A People Under Command - Painting by Mark Vallen, 1985. A People Under Command - Painting by Mark Vallen, 1985.
A People Under Command - Painting by Mark Vallen, 1985. A People Under Command - Painting by Mark Vallen, 1985.
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"A People Under Command:
USA Today"

Mark Vallen 1985
Acrylic on unstretched canvas.
6' x 8' ft.

Vallen's A People Under Command traveled throughout Europe as part of, Fundamental, an international art exhibit that explored totalitarian religion at the turn of the 21st century. The show toured 4 European cities between September 2007 and June 2008, and offered a timely glimpse into the disturbing world of global religious extremism.

Artist's statement:

"I painted this surreal street scene during the second half of the Ronald Reagan presidency. The large unstretched canvas both documented the time and foretold of things to come. It's unnerving to me that the painting has a new, chilling, relevance in our post Sept. 11th world."

"In the 1980's there was an upsurge in militarism and its popularization in American culture. From army camouflage becoming - for the first time - acceptable casual wear (with civilian versions of the fighting uniform sold in large department stores), to the romanticization and glorification of war in Hollywood movies and television shows. My painting warned of a population completely embracing the ethos of military institutions. The hysterical anti-communism of the cold war reached its zenith in the dozens of pro-war Hollywood films that flooded the US market in the 80's.

In the 1984 film Red Dawn, starring Charlie Sheen and Patrick Swayze, Soviet and Cuban troops invaded and occupied the US. Invasion USA, released in 1985 and starring Chuck Norris, also told of the US under the heel of cruel Soviet occupiers and their terrorist allies. But it was the first Rambo film released in 1985 that truly represented the triumph of martial culture in Hollywood. Everywhere in America, walls were plastered with Stallone's Rambo movie poster - so I included the image in my nightmare vision."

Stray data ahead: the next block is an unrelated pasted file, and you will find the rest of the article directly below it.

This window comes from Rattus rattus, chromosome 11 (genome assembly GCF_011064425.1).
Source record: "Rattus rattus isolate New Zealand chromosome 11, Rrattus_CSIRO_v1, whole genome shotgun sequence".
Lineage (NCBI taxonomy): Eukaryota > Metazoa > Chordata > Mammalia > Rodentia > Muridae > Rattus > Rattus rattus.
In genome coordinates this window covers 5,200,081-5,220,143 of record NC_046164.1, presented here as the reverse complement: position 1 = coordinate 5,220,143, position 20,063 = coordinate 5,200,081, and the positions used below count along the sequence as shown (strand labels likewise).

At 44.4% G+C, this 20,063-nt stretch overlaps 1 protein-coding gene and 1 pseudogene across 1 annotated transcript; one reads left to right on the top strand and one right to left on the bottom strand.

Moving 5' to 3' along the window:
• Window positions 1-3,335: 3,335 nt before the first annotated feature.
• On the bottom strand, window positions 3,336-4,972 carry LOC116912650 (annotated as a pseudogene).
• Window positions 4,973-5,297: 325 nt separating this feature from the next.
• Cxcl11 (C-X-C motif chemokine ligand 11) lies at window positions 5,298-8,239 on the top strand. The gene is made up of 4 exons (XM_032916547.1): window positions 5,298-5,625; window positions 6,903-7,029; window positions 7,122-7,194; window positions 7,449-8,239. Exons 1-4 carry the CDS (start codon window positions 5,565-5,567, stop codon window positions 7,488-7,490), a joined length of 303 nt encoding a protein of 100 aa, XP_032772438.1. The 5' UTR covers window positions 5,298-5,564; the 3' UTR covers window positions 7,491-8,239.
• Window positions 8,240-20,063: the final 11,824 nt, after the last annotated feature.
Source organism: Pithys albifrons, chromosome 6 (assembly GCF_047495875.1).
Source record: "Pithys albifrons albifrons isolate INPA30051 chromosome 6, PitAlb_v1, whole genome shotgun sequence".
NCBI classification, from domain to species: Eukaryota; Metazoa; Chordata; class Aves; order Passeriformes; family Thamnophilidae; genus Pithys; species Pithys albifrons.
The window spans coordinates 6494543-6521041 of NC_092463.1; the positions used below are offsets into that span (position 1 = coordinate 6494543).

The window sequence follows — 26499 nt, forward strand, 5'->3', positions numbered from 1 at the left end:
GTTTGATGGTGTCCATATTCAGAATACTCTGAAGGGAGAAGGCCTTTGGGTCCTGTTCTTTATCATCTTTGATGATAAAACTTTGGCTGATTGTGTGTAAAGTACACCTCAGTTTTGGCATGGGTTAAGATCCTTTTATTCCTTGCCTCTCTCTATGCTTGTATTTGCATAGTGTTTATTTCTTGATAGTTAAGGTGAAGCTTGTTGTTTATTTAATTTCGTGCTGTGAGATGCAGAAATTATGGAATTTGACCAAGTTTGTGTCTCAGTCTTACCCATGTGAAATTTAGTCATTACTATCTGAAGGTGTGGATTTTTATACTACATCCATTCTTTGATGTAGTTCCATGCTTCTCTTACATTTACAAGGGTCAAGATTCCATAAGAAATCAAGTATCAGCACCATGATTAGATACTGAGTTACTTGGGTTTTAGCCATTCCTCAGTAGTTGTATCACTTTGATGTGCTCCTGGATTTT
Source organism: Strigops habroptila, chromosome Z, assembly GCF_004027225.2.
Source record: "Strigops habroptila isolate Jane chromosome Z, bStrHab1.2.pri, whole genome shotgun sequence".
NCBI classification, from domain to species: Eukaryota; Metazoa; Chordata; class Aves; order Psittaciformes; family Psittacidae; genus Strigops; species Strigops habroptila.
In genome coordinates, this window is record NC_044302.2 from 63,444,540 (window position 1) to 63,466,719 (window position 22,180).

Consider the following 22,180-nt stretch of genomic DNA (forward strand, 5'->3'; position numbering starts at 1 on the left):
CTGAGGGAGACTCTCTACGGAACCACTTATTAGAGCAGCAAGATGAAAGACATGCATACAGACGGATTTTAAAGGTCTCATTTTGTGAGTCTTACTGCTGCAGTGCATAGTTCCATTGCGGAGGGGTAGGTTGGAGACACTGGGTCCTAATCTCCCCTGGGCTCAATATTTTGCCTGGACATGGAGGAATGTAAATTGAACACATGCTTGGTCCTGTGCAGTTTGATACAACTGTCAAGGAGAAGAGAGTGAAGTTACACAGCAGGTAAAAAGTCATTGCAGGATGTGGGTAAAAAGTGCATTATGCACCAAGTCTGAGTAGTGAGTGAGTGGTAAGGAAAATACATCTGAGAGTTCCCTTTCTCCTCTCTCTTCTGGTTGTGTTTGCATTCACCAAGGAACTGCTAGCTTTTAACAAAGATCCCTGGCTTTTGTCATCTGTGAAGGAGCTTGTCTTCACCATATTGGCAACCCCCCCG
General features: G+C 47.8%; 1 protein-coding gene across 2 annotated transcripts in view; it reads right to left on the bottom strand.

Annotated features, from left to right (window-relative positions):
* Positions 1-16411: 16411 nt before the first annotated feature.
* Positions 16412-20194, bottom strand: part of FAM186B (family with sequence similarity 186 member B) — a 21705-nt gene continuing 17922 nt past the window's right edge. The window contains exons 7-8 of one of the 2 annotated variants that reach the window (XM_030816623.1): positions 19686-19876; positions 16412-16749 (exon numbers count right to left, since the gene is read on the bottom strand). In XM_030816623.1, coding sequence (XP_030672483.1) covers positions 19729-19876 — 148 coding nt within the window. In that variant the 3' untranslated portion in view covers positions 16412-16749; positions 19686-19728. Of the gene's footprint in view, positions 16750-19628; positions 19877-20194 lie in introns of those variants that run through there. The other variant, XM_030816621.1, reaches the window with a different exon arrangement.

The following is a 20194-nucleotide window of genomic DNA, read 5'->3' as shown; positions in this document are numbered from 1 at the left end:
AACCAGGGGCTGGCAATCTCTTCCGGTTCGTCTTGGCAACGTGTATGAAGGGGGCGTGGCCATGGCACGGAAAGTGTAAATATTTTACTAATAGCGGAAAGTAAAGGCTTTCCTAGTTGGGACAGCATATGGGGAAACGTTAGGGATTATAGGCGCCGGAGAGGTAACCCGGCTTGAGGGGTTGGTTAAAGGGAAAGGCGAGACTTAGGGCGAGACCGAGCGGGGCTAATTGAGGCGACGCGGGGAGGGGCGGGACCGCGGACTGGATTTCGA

[ A People Under Command - Detail of Rambo movie poster on the street. ]

Detail of painting by Mark Vallen
Detail of painting by Mark Vallen
Detail of painting by Mark Vallen Detail of painting by Mark Vallen

"I got the name for my painting while watching a fundamentalist Christian preacher performing a religious song on television titled, A People Under Command. Oddly enough, down the block from my studio a Church had painted black the cross on their rooftop.

I included that ominous Church steeple in my artwork as a sign of alarm over the rise of a right-wing Christian fundamentalism."

[ A People Under Command - Detail of America's new skyline. ]

"The newspaper vending machine included in my painting represented the corporatization of media as exemplified by the then fledgling USA Today. That paper actually ran a front page photograph of a rosy cheeked Ronald Reagan with the headline: "I'm the Boss." I knew then that journalism in America had taken a nose dive from which it would never recover, and that I had to paint that particular paper into my canvas. USA Today also serves as the alternative title to my painting."

[ A People Under Command - Detail of a newspaper vending machine, with Reagan declaring, "I'm the Boss." ]

Detail of painting by Mark Vallen
Detail of painting by Mark Vallen

"When I created my painting in 1985, the US Invasion of Panama had not yet taken place. The first Gulf War with Iraq was on the distant horizon, and only a handful of Americans had ever heard of a place called Kosovo. Most Americans had not yet become aware of the growing right-wing militia movement taking root across the US, but in 1995 the name of Timothy McVeigh would become seared into the national consciousness when the Oklahoma City Federal Building was destroyed in a devastating blast that took the lives of 168 people.

Now, after the horror of September 11th and the occupation of Iraq, we face an open ended 'war on terrorism' and a further militarization of American life. In August of 2003 the German magazine ZIVIL published a spread on my painting, calling it 'an outstanding example of political art' and 'a prohetic vision for the era of George W. Bush.'"

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